Story behind the story
    http://www.concordmonitor.com/apps/pbcs.dll/article?AID=/20060827/REPOSITORY/608270352
    The first time I saw the movie The Wizard of Oz, my parents sat close by to protect me from wicked witches and flying monkeys. It was 1969, and when Oz burst onto the screen in glorious Technicolor, alas, the effect was lost on our black and white television.

    The second time I saw The Wizard of Oz, it was on the big screen. Jenny Campbell's fifth birthday was announced outside on the marquee, and at intermission (!) we ate hot dogs and cupcakes in

    the lobby. I was hooked!

    I saw the movie again and again. I read the books. I attended a stage production of The Wiz. And in college a terrific American history professor clued me in to the secret grown-up allegory behind the children's story:

    Baum, it turned out, was a silverite, part of a populist Western movement to switch the U.S. dollar from the gold standard, favored by Eastern power brokers, to silver. In The Wonderful Wizard of Oz, Dorothy's first conquest is the wicked Witch of the East- which frees the Munchkins from servitude.

    Her slippers are silver (not ruby, as in the film), and she follows the yellow brick road, creating parity between silver and gold. Along her journey she meets the Scarecrow (symbolizing the small farmer), who's been told he has no brain; the Tin Woodman (the industrial worker), who fears he has become heartless; and the Cowardly Lion (reformers who had lost the courage to fight).

    Should kids be taught about all this?

    I haven't answered these questions for myself yet. I watched The Wizard of Oz again the other night, happily singing along with Judy Garland - but unable to lose myself fully in the story. I was on the lookout for hidden racism and found none. But when the Wizard was once again shown to be a fraud, it didn't seem startling at all.
     
  5. YungMiss

    YungMiss Well-Known Member MEMBER

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    hm sometimes people try to analyze things to a point till they do seem racist... anything can be stretched.. and yes they should be taught the connections to the guilded age later on in life...like i was.. its interesting how people create things and they can relate to real life events without intent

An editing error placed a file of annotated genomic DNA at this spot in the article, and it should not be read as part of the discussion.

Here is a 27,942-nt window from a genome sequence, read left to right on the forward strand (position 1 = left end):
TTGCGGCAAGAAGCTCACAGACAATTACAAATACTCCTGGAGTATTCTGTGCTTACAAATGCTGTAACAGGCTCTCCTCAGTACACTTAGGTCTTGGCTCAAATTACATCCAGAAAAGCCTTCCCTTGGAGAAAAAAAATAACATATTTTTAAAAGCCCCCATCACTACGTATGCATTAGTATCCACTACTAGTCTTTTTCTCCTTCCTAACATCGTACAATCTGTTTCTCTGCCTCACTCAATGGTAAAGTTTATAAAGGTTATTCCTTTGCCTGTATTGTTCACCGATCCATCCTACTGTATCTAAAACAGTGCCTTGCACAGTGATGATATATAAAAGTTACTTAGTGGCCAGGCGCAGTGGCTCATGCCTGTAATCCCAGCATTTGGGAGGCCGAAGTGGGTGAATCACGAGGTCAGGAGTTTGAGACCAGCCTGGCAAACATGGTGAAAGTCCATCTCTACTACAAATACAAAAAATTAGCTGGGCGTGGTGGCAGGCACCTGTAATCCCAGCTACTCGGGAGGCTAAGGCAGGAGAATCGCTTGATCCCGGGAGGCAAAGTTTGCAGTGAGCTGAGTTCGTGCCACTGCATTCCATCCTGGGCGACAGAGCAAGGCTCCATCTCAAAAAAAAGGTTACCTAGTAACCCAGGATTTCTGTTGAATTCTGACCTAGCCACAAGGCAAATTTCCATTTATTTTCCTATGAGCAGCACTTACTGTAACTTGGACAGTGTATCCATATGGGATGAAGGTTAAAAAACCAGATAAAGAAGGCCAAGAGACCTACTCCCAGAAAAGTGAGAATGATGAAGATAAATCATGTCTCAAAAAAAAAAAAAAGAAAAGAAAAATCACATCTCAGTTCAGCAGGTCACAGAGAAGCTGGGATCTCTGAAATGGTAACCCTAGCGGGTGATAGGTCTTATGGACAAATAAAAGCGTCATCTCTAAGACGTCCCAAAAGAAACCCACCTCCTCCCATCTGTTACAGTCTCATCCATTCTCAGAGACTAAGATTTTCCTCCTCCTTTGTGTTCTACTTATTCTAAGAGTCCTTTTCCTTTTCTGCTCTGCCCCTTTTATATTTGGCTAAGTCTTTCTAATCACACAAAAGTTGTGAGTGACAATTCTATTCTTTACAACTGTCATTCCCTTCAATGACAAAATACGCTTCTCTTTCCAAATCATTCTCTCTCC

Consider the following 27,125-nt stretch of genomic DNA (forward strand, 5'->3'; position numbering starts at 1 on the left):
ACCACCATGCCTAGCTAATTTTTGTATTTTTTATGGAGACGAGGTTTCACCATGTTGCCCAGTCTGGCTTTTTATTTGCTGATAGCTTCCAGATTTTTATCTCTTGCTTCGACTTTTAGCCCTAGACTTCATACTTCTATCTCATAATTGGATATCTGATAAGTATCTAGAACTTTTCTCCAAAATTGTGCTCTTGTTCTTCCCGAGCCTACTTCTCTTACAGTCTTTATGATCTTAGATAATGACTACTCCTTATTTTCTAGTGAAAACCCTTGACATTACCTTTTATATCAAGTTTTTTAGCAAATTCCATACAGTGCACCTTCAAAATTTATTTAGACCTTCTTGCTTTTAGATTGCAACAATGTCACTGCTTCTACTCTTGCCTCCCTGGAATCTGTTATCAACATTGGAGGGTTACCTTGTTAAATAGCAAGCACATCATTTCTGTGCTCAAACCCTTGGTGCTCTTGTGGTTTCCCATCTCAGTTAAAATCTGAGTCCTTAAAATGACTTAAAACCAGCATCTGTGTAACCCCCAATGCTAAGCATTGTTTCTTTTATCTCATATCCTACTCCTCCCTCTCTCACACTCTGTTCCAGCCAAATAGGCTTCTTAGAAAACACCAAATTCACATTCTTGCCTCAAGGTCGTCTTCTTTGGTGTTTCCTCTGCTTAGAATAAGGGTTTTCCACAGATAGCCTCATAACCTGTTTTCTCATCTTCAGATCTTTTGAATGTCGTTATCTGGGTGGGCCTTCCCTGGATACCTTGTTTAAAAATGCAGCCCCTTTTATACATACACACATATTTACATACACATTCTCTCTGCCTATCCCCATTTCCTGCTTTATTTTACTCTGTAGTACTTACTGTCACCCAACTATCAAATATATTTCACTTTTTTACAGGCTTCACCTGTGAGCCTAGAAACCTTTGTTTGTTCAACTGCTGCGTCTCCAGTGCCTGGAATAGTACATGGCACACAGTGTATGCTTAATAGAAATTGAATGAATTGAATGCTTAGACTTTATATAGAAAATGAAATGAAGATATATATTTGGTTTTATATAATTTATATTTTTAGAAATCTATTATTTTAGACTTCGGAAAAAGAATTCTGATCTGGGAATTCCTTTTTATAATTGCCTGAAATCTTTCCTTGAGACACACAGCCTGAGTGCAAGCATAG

6. MysteryDoors

    MysteryDoors Well-Known Member MEMBER

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    WELL I LIKE MICHAEL JACKSON AS THE SCARECROW IN THE WIZ.

    Michael Jackson - You Can't Win
    http://www.youtube.com/watch?v=11-sI8f2rXE
     
  7. oldiesman

    oldiesman Well-Known Member MEMBER

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    hahaaaaaa,this is funny because whenever i watch this flick i point out the same things[and laugh my head off at the ironies]the witch of the east is the drug dealer of oz and the monkeys are her enforcers,as for the good and powerful wizard he's just like the politicians of today-as long as they keep it in the ghetto and out of the emerald city then what's the problem[bring me the broomstick]political assassination[take her out and no charges will be filed]oh and what about the munchkins?the suburbs with their private security[glenda the good witch of the north]halarious.
     
  8. MysteryDoors

    MysteryDoors Well-Known Member MEMBER

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    Critics say 'Wizard of Oz' writer was racist
    http://archives.cnn.com/2000/books/news/10/11/us.baum.racism.ap/

    University of Kansas professor Joe Reitz says the project honoring characters including Dorothy, The Tin Man and the Cowardly Lion should be reconsidered.

    "To build a monument to a man who advocated genocide among Native Americans in this part of the country seems to be financially suicidal," Reitz said. "If you give people a reason not to spend money, they probably won't do it."

    Historian Nancy Koupal, director of research and publishing at the South Dakota State Historical Society, which recently published a book, "Baum's Road to Oz: The Dakota Years," said Baum was concerned for his safety when he wrote the editorials and that genocide was not a theme he returned to in later writings.

    "It was not a deeply felt conviction," she said. "You scratch any of your heroes, you're not going to like what you find in the closet."

    [​IMG]
     
  9. Zulile

    Zulile Well-Known Member MEMBER

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    "Pay no attention to that man behind the curtain!" :welldone:

    ;)
     
  10. Zulile

    Zulile Well-Known Member MEMBER

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    When folks question intent/purpose of highly popular media, it is often they'll be called conspiracy theorists in an passive aggressive attempt to silence/ridicule them. Some are so outraged at the mere thought of looking behind the curtain they wont even glance at it in fear or being forced to see what's behind it.

    Yet - outside of the racist/cult symbolism throughout the movie, the story line is... amazing. How easily we accept this as a feel good movie. First you kill a stranger, then another stranger shows up to celebrate death and steals the deceased belongings and gifts them to you - haha - Then LIES to you and sends you on a wild journey of death and carnage.. conveniently murdering folks that stand in opposition to a cause you are led to believe is your own... lied to every step of the way by someone you assume is good (although they never said that)... only to find out at the end that it was all for nothing and you could have gone home anytime you liked.

    :terrific: